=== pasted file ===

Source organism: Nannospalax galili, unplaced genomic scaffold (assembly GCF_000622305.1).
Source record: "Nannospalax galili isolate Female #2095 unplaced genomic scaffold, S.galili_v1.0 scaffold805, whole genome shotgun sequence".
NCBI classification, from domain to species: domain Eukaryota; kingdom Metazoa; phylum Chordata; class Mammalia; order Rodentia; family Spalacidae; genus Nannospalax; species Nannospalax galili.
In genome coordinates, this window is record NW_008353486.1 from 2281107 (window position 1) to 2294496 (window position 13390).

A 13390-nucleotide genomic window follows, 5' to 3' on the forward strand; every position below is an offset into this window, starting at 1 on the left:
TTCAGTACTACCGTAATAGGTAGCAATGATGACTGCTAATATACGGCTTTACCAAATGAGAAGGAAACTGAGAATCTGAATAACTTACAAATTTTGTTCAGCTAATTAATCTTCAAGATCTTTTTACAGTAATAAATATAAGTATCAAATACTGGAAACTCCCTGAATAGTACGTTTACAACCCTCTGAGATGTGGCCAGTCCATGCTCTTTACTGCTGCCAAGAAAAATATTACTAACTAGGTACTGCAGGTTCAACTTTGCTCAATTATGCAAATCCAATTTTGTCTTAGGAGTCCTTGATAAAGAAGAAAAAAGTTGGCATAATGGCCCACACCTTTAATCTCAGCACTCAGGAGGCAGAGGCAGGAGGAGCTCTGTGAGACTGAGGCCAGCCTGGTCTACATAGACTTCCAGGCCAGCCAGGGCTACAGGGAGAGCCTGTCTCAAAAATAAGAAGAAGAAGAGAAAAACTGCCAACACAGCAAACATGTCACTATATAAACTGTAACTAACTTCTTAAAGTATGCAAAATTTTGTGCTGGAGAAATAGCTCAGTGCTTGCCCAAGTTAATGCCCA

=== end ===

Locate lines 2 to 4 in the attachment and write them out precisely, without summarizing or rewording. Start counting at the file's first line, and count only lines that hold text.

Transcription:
Source record: "Nannospalax galili isolate Female #2095 unplaced genomic scaffold, S.galili_v1.0 scaffold805, whole genome shotgun sequence".
NCBI classification, from domain to species: domain Eukaryota; kingdom Metazoa; phylum Chordata; class Mammalia; order Rodentia; family Spalacidae; genus Nannospalax; species Nannospalax galili.
In genome coordinates, this window is record NW_008353486.1 from 2281107 (window position 1) to 2294496 (window position 13390).